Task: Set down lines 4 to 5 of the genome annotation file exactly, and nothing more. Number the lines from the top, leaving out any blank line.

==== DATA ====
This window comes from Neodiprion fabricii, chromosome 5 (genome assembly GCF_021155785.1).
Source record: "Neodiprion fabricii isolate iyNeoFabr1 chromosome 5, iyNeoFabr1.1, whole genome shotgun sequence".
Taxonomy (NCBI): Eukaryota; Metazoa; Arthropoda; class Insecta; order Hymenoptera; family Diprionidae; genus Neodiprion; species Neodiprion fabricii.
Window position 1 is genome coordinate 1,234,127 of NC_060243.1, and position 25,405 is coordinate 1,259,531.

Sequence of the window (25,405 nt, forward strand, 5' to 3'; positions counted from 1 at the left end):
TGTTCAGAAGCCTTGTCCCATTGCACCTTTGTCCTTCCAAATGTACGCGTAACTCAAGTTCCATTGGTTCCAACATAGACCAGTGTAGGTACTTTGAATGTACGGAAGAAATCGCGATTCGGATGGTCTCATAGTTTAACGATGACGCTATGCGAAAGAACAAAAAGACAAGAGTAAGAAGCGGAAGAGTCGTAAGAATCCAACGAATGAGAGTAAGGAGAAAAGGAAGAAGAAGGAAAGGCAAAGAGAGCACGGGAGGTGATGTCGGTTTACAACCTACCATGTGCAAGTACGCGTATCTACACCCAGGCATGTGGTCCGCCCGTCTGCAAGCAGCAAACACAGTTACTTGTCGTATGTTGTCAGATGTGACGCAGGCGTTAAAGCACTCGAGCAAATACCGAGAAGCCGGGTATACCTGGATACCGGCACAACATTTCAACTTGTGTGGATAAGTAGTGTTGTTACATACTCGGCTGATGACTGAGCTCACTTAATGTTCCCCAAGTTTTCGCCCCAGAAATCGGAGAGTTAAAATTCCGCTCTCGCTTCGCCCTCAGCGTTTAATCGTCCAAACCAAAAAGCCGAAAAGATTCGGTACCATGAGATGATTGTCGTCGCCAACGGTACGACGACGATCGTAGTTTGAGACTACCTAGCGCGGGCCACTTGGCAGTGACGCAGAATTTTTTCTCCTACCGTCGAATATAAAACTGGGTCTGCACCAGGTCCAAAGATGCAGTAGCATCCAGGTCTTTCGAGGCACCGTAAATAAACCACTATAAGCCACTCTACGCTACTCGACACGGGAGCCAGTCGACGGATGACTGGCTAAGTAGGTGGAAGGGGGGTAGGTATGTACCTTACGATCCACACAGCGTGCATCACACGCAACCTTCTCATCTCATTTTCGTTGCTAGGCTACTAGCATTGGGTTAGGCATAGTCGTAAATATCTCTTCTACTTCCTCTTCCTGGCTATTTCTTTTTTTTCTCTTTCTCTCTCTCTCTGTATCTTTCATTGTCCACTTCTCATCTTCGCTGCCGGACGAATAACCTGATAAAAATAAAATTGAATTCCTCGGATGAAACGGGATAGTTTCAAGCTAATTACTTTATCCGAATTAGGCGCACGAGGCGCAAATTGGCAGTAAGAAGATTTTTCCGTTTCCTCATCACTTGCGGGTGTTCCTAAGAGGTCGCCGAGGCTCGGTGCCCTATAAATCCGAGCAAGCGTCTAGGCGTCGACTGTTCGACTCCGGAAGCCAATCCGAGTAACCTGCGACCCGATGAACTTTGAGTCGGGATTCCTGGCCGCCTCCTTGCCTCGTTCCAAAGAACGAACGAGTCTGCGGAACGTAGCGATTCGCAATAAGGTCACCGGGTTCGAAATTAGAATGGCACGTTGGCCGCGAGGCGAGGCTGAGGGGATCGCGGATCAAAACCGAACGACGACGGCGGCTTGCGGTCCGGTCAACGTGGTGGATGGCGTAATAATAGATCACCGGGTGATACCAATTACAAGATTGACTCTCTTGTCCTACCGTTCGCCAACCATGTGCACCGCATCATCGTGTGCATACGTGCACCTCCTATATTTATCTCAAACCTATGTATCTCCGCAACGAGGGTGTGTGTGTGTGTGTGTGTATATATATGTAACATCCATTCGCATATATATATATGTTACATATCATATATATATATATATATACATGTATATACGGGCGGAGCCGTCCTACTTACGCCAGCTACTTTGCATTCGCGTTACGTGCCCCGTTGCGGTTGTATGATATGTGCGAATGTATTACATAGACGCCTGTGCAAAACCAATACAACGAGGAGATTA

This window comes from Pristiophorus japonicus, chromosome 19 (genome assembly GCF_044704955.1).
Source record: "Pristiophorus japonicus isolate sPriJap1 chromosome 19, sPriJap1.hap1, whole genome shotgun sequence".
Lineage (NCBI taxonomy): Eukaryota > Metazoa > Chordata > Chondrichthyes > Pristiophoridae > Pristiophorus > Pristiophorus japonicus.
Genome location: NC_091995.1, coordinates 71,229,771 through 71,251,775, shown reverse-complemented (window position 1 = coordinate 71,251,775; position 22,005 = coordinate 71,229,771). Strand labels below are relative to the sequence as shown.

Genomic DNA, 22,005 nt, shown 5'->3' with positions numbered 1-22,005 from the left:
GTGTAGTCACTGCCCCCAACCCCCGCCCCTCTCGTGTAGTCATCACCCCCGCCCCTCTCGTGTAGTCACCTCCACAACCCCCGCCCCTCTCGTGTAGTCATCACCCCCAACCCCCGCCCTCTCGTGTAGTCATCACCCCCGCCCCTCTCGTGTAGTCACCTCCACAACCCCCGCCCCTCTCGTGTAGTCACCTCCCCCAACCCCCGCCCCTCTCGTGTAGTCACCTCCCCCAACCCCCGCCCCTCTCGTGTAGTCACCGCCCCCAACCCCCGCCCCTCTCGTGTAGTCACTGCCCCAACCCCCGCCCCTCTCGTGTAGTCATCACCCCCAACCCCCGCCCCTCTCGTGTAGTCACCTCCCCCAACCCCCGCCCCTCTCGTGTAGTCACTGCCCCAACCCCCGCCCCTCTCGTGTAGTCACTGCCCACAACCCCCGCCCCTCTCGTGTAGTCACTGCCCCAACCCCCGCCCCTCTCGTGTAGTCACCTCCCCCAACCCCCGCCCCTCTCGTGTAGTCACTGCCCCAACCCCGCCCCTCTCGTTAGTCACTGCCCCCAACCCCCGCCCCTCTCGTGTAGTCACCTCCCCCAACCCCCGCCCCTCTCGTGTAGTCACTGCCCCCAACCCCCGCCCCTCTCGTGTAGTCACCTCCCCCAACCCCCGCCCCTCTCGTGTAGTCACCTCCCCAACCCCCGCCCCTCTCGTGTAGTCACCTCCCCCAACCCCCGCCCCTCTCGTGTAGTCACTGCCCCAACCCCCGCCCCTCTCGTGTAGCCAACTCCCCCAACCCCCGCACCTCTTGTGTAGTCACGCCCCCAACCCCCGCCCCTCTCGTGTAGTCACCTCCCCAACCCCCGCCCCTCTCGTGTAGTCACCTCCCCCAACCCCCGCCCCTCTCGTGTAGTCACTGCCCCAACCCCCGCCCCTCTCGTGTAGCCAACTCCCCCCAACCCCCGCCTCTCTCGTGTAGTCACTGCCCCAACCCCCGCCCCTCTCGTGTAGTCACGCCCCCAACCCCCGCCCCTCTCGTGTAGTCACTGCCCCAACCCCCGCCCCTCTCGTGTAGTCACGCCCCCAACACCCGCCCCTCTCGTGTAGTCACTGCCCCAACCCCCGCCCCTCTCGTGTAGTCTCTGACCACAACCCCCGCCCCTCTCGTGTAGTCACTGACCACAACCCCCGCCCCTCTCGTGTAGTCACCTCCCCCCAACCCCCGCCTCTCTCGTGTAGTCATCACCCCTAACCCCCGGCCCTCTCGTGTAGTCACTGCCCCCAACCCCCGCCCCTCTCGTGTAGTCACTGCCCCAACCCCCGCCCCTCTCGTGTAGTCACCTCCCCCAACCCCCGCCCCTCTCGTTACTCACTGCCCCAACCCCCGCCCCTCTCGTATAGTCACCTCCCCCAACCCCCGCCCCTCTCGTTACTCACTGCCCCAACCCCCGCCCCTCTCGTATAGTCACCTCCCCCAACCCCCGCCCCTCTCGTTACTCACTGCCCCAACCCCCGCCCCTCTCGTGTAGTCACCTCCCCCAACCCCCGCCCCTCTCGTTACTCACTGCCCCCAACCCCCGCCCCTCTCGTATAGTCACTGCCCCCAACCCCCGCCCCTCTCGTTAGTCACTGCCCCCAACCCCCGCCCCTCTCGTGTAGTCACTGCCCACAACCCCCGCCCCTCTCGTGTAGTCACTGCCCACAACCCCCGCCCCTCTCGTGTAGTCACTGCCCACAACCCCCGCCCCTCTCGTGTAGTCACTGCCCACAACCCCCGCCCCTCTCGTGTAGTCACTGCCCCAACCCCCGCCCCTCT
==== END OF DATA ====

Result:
Window position 1 is genome coordinate 1,234,127 of NC_060243.1, and position 25,405 is coordinate 1,259,531.

Sequence of the window (25,405 nt, forward strand, 5' to 3'; positions counted from 1 at the left end):